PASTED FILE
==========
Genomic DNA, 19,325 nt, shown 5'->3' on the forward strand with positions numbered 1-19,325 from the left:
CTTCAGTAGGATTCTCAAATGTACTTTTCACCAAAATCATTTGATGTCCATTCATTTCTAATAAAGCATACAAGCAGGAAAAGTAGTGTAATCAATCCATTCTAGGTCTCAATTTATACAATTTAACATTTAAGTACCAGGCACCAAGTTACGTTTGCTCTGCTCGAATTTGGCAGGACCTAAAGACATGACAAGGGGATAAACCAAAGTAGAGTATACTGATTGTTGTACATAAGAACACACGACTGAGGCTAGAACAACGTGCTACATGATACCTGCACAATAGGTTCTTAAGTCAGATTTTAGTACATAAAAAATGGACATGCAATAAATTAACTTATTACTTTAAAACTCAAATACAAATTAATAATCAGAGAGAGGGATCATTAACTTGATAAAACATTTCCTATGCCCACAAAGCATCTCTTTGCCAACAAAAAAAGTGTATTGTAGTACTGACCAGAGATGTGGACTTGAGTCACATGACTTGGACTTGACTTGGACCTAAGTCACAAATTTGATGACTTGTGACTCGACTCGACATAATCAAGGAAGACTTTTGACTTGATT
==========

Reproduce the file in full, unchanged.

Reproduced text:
Genomic DNA, 19,325 nt, shown 5'->3' on the forward strand with positions numbered 1-19,325 from the left:
CTTCAGTAGGATTCTCAAATGTACTTTTCACCAAAATCATTTGATGTCCATTCATTTCTAATAAAGCATACAAGCAGGAAAAGTAGTGTAATCAATCCATTCTAGGTCTCAATTTATACAATTTAACATTTAAGTACCAGGCACCAAGTTACGTTTGCTCTGCTCGAATTTGGCAGGACCTAAAGACATGACAAGGGGATAAACCAAAGTAGAGTATACTGATTGTTGTACATAAGAACACACGACTGAGGCTAGAACAACGTGCTACATGATACCTGCACAATAGGTTCTTAAGTCAGATTTTAGTACATAAAAAATGGACATGCAATAAATTAACTTATTACTTTAAAACTCAAATACAAATTAATAATCAGAGAGAGGGATCATTAACTTGATAAAACATTTCCTATGCCCACAAAGCATCTCTTTGCCAACAAAAAAAGTGTATTGTAGTACTGACCAGAGATGTGGACTTGAGTCACATGACTTGGACTTGACTTGGACCTAAGTCACAAATTTGATGACTTGTGACTCGACTCGACATAATCAAGGAAGACTTTTGACTTGATT